While some view social media as a (relatively) new fuel source for this fire, Dr. Windisch mentions 2017’s Unite the Right rally and the racial backlash over Barack Obama’s 2008 election as examples of past violent extremism stemming from fear of the other. Given the country’s history, the professor says it shouldn’t have surprised anyone when extremism boiled over into a riot at the U.S. Capitol.

Likewise, the Anti-Defamation League found that things worsened last year. Instances of racial and ethnic propaganda nearly doubled from 2019 to 2020. Meanwhile, certain media and political figures spent 2020 telling their followers that the sitting president could only lose the election if it were “stolen.” The proposed solution was to fight for their country or risk losing it.

“And you can't say that every single person in the January 6 mob was a far-right extremist, but it took just enough who came with bats, with spears, with mace, with pipe bombs,” says Dr. Windisch. “They knew what they were going to do before they showed up, and they discussed it on social media.”


The criminal justice system is still working through what repercussions are justified for those who did turn to violence. Dr. Windisch says that because the United States doesn’t have designations and laws for domestic terrorists the way it does with foreign ones, the system may serve up relatively lenient punishments. Although the FBI publicly lists domestic extremist ideologies, and they’re reported on in the news, the U.S. government doesn’t have a formal designation for domestic terrorist groups.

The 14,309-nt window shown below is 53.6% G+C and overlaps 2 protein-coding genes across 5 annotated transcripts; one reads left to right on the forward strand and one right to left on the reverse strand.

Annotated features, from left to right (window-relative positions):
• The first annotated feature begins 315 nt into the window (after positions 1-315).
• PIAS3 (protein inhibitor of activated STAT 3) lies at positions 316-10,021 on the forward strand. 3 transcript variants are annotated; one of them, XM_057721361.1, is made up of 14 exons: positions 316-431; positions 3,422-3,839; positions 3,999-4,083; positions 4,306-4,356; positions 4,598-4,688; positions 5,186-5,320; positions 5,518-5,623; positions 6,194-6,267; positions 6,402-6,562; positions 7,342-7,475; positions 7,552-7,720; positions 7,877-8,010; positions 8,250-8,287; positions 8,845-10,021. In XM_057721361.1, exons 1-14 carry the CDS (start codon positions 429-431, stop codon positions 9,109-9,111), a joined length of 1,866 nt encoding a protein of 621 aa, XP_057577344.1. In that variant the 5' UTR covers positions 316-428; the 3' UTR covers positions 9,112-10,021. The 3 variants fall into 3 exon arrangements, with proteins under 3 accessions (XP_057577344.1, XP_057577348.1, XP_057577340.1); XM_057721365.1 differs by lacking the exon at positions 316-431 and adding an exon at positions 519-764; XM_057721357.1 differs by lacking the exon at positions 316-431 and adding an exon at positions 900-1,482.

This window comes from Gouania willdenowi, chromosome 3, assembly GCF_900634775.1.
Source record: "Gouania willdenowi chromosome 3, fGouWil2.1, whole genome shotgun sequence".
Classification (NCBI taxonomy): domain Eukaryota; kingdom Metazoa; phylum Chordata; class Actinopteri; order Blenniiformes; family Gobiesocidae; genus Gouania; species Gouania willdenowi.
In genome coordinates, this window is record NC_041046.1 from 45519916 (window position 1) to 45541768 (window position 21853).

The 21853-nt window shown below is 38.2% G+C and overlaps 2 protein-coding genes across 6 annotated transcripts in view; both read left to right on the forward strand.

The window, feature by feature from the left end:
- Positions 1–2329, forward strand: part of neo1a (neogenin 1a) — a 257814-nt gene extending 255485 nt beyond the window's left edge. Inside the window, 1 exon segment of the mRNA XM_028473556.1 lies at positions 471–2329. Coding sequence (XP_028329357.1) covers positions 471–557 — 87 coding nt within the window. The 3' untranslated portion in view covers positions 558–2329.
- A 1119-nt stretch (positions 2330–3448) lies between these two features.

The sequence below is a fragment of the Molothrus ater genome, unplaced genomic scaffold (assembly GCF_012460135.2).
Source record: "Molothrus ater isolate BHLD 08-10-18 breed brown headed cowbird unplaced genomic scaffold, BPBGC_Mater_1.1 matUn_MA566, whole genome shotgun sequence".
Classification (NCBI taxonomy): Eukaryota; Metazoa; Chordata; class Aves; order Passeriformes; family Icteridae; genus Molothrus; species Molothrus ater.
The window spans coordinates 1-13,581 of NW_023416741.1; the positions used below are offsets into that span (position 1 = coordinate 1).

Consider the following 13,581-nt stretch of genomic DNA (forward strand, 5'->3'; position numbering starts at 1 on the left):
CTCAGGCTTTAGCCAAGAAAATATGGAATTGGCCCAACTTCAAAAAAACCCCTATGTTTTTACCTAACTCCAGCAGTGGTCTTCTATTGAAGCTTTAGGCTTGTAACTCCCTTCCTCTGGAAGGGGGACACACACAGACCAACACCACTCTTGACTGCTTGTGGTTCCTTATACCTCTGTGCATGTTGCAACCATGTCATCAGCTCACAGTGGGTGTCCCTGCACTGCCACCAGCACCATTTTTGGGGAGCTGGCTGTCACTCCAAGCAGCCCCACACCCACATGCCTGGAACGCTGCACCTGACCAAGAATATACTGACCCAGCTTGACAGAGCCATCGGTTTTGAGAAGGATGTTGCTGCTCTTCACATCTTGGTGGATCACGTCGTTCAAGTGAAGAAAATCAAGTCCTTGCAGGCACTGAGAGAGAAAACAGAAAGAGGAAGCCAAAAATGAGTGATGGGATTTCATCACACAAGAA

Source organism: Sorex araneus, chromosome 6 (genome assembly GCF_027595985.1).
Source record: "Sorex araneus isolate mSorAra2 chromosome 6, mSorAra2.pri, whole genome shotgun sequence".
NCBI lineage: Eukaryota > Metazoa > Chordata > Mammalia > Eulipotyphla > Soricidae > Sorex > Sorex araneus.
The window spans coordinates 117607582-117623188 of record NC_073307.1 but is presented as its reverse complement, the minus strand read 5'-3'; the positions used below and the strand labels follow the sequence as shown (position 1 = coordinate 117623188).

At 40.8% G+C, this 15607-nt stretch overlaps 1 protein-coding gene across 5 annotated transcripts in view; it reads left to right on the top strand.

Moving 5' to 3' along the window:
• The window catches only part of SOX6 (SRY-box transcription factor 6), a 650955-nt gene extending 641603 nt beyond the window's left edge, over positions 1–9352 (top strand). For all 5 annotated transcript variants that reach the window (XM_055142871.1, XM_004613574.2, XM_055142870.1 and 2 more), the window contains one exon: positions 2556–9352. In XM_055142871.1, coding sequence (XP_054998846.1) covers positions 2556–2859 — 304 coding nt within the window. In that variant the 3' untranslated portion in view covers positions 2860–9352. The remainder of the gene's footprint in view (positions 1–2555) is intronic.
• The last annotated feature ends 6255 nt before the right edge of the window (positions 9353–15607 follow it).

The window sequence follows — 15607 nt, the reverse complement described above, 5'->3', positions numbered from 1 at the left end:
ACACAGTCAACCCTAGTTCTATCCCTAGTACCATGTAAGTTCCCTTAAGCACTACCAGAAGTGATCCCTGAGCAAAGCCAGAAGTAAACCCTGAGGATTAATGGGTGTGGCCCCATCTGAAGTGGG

“There is a common misconception that terrorism happens in the Middle East. It doesn't happen domestically,” says the professor. “We think ourselves too civilized to be susceptible to these kinds of urges and behaviors, so there's a lot of room to be made in terms of our laws and our designations.”

In addition to creating said laws and designations, Dr. Windisch wants more education on preventative measures in school and community settings. Additionally, he thinks Facebook, Twitter, 4chan, WhatsApp, Gab, etc. need to do a better job of moderating their platforms.


Some observers might counter that it’s not just right-wing extremists who need to be moderated. What of extreme left-wingers who committed acts of vandalism, arson and burglary during 2020’s Black Lives Matter protests?

Dr. Windisch says violent left-wing extremists take similar trajectories from being passionately partisan to acting out in radical, illegal manners. But because these individuals are even more decentralized than right-wing extremists, they’re hard to define. The things they fight against are as diverse as racism, capitalism, climate change and even puppy mills. Broadly, it’s an ideology that’s anti-violence, which means the extremists typically turn to vandalism and economic terrorism.

Is that better? Worse? Similar? The answer might depend on your point of view.

“Both of these groups are always going to view their actions as self-defense,” concludes Dr. Windisch. “Nobody's going to say that they're a terrorist.”